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Thread: In the market for an RO system. How does this one look for starters?

  1. #1
    Cardiac Nurse JB_OrchidGuy's Avatar
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    In the market for an RO system. How does this one look for starters?

    RO system on fleabay

    How does this look, I was thinking about getting a large holding tank setup with a float switch and using a pump to water out of the holding tank, but would also like to have an on demand pressure tank too. Is there any advantage to having two DI units when it comes to plants?
    JB
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    Growlist Updated 05/08/13

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    Tony Paroubek's Avatar
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    Looks fine..

    What I look for:
    Standard size filter housings. (this unit uses them)
    Separate particle prefilter and carbon block so you can change only the one that's needed and not clog your carbon block by using it as the particle prefilter as well. Would like to see 1micron though instead of 5.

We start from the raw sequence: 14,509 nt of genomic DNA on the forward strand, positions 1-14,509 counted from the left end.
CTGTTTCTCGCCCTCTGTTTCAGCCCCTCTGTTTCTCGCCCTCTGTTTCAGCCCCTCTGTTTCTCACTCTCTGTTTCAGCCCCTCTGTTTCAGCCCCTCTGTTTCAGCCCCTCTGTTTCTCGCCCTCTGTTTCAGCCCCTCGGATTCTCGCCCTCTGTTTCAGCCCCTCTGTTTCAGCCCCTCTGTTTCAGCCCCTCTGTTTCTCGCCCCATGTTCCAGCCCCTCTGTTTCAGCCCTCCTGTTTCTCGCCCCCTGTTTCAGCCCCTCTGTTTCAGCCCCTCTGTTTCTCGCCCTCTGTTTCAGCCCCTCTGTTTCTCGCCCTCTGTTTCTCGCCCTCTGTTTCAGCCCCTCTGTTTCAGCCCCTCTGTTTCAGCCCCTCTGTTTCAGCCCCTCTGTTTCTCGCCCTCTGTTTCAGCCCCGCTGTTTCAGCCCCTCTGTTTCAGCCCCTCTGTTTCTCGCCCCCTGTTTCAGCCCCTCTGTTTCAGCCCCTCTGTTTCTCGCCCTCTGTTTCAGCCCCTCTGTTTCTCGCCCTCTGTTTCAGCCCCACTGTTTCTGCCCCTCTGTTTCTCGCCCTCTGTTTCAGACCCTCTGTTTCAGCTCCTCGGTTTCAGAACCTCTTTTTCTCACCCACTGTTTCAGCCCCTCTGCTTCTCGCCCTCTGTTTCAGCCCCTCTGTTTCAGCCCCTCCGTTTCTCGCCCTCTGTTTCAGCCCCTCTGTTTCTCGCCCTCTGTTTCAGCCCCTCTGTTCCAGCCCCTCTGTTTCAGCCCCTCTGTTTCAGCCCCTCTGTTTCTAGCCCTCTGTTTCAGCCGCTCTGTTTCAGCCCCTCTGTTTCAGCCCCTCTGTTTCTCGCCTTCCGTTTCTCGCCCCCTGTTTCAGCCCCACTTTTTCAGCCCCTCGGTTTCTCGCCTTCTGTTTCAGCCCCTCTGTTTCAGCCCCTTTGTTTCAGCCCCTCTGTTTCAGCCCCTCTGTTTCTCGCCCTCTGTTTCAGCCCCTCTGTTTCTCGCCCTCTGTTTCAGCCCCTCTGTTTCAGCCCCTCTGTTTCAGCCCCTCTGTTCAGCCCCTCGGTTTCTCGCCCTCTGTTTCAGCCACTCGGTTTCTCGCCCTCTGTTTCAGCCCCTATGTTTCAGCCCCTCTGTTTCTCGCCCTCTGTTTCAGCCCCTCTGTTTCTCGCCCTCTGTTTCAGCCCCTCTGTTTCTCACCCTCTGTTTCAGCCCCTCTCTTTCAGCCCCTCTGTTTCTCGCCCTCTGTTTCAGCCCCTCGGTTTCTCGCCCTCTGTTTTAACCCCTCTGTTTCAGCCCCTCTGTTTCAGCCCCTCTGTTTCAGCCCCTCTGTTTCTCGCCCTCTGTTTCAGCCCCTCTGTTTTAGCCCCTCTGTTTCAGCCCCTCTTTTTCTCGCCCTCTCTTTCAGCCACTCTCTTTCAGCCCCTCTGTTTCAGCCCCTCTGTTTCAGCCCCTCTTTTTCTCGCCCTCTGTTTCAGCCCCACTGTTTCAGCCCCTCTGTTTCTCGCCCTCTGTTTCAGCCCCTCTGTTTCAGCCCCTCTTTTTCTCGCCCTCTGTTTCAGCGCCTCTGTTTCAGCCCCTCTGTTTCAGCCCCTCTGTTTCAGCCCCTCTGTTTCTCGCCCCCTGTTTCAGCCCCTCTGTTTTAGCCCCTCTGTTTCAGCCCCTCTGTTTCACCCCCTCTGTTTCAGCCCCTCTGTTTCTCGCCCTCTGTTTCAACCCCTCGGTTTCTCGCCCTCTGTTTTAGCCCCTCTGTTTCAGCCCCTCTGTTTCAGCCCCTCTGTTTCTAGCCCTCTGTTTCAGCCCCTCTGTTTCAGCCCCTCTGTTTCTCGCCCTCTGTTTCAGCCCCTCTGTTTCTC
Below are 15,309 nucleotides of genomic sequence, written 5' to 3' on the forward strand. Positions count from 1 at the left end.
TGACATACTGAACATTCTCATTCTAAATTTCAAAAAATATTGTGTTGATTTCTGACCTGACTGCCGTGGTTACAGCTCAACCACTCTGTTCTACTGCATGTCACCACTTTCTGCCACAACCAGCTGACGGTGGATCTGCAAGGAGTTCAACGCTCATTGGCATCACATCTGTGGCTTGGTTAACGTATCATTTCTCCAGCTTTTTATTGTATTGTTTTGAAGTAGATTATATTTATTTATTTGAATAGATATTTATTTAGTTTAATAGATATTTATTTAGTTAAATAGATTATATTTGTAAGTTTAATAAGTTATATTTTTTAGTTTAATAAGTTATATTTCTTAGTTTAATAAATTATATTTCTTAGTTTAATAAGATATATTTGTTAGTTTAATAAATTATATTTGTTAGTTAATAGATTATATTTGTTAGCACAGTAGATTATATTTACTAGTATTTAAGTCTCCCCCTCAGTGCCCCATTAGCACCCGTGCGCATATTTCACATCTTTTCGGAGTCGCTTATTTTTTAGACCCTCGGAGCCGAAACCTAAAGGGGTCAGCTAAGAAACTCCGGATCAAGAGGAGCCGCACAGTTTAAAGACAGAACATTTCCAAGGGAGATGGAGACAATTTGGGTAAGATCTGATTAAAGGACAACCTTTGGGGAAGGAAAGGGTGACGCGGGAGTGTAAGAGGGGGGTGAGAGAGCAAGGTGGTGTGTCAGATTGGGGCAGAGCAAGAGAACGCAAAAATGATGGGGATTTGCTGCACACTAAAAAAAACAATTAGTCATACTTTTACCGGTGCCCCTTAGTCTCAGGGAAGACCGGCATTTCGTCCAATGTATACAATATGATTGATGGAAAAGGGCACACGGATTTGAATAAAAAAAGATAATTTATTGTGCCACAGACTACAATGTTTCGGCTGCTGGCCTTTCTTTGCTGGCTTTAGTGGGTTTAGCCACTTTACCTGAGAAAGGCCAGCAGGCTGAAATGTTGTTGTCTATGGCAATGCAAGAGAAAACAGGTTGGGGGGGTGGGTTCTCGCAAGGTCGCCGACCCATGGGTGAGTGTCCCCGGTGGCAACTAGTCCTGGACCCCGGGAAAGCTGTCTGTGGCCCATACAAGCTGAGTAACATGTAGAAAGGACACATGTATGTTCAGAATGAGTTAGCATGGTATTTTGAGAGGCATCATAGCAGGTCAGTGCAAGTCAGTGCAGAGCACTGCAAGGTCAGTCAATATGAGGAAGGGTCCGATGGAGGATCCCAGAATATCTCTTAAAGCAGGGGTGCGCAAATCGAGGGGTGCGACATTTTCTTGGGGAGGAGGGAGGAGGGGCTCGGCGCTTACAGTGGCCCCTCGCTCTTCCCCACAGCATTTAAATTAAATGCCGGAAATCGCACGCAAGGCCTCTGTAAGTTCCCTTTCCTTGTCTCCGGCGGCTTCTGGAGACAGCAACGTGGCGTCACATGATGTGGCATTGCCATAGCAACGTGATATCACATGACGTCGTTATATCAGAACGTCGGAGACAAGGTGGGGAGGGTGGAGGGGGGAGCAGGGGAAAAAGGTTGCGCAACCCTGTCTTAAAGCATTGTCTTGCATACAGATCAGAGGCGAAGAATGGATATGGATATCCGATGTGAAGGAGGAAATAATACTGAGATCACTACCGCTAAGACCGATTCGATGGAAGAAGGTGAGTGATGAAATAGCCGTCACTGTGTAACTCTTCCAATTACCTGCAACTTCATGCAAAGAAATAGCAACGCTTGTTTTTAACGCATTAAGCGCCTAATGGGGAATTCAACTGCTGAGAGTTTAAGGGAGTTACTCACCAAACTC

All the extra DI cartridges and such are overkill. They won't hurt but they are not needed to produce water plenty pure enough for all cps.

    I am skeptical of the water output as well as the ratio of 1:1 1:1.5 they claim.
    Is that a Nepenthes in your pocket or you just happy to see me?

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    Cardiac Nurse JB_OrchidGuy's Avatar
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    That is why I wanted folks with more experience to assist me. I have never used an RO system at home before. I assume the hospital used one its steris machine, but it had 2 filters and no waste water outlet that I remember, and it was supposed to be producing sterile water for the machine from tap as it rinsed the freshly sterilized piece of equipment with the tap water that came through the two filters. Maybe it filtered out the bugs but not the minerals.

    Ok so if I had the choice of pressurized tank over a second DI go with the tank. and look for a 1 micron filter. Cool cool. I need one of these soon. I think plants are suffering. EEEGADS!!!